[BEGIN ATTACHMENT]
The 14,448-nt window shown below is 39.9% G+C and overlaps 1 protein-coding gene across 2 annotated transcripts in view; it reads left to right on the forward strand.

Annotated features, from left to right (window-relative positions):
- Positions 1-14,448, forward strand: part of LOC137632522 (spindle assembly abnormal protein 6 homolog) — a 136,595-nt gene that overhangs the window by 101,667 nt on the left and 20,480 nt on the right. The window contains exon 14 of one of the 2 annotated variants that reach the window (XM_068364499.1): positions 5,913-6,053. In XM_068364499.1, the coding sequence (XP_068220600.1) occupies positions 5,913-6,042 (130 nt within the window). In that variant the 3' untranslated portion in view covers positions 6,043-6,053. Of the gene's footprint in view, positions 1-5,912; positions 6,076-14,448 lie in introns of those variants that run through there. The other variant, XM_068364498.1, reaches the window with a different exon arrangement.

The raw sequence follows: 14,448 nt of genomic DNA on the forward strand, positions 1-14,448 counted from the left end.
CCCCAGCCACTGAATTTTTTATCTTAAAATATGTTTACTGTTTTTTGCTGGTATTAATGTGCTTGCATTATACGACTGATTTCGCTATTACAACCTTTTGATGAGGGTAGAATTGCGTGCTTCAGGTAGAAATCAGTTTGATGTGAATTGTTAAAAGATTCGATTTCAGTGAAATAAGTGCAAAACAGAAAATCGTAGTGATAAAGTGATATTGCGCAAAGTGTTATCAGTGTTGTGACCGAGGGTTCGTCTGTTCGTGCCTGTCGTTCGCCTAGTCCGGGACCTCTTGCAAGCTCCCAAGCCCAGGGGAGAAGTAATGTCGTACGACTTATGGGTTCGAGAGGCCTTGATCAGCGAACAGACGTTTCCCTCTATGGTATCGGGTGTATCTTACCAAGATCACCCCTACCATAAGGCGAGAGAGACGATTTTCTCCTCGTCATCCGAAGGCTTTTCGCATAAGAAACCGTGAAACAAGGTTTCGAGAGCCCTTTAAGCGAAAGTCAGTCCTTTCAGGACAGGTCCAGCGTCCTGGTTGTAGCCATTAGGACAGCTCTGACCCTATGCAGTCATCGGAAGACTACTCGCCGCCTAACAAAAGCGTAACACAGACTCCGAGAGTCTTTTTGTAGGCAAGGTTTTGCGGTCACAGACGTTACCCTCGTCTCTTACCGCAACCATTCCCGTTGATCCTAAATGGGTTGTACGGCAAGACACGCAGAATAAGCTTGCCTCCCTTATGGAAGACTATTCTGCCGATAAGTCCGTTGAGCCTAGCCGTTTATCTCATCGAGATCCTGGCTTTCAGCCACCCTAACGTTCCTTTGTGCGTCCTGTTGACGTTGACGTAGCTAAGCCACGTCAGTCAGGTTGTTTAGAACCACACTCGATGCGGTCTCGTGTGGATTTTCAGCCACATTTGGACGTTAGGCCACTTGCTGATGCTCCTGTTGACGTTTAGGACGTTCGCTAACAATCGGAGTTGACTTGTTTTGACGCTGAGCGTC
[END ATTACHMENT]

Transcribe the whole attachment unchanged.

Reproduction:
The 14,448-nt window shown below is 39.9% G+C and overlaps 1 protein-coding gene across 2 annotated transcripts in view; it reads left to right on the forward strand.

Annotated features, from left to right (window-relative positions):
- Positions 1-14,448, forward strand: part of LOC137632522 (spindle assembly abnormal protein 6 homolog) — a 136,595-nt gene that overhangs the window by 101,667 nt on the left and 20,480 nt on the right. The window contains exon 14 of one of the 2 annotated variants that reach the window (XM_068364499.1): positions 5,913-6,053. In XM_068364499.1, the coding sequence (XP_068220600.1) occupies positions 5,913-6,042 (130 nt within the window). In that variant the 3' untranslated portion in view covers positions 6,043-6,053. Of the gene's footprint in view, positions 1-5,912; positions 6,076-14,448 lie in introns of those variants that run through there. The other variant, XM_068364498.1, reaches the window with a different exon arrangement.

The raw sequence follows: 14,448 nt of genomic DNA on the forward strand, positions 1-14,448 counted from the left end.
CCCCAGCCACTGAATTTTTTATCTTAAAATATGTTTACTGTTTTTTGCTGGTATTAATGTGCTTGCATTATACGACTGATTTCGCTATTACAACCTTTTGATGAGGGTAGAATTGCGTGCTTCAGGTAGAAATCAGTTTGATGTGAATTGTTAAAAGATTCGATTTCAGTGAAATAAGTGCAAAACAGAAAATCGTAGTGATAAAGTGATATTGCGCAAAGTGTTATCAGTGTTGTGACCGAGGGTTCGTCTGTTCGTGCCTGTCGTTCGCCTAGTCCGGGACCTCTTGCAAGCTCCCAAGCCCAGGGGAGAAGTAATGTCGTACGACTTATGGGTTCGAGAGGCCTTGATCAGCGAACAGACGTTTCCCTCTATGGTATCGGGTGTATCTTACCAAGATCACCCCTACCATAAGGCGAGAGAGACGATTTTCTCCTCGTCATCCGAAGGCTTTTCGCATAAGAAACCGTGAAACAAGGTTTCGAGAGCCCTTTAAGCGAAAGTCAGTCCTTTCAGGACAGGTCCAGCGTCCTGGTTGTAGCCATTAGGACAGCTCTGACCCTATGCAGTCATCGGAAGACTACTCGCCGCCTAACAAAAGCGTAACACAGACTCCGAGAGTCTTTTTGTAGGCAAGGTTTTGCGGTCACAGACGTTACCCTCGTCTCTTACCGCAACCATTCCCGTTGATCCTAAATGGGTTGTACGGCAAGACACGCAGAATAAGCTTGCCTCCCTTATGGAAGACTATTCTGCCGATAAGTCCGTTGAGCCTAGCCGTTTATCTCATCGAGATCCTGGCTTTCAGCCACCCTAACGTTCCTTTGTGCGTCCTGTTGACGTTGACGTAGCTAAGCCACGTCAGTCAGGTTGTTTAGAACCACACTCGATGCGGTCTCGTGTGGATTTTCAGCCACATTTGGACGTTAGGCCACTTGCTGATGCTCCTGTTGACGTTTAGGACGTTCGCTAACAATCGGAGTTGACTTGTTTTGACGCTGAGCGTC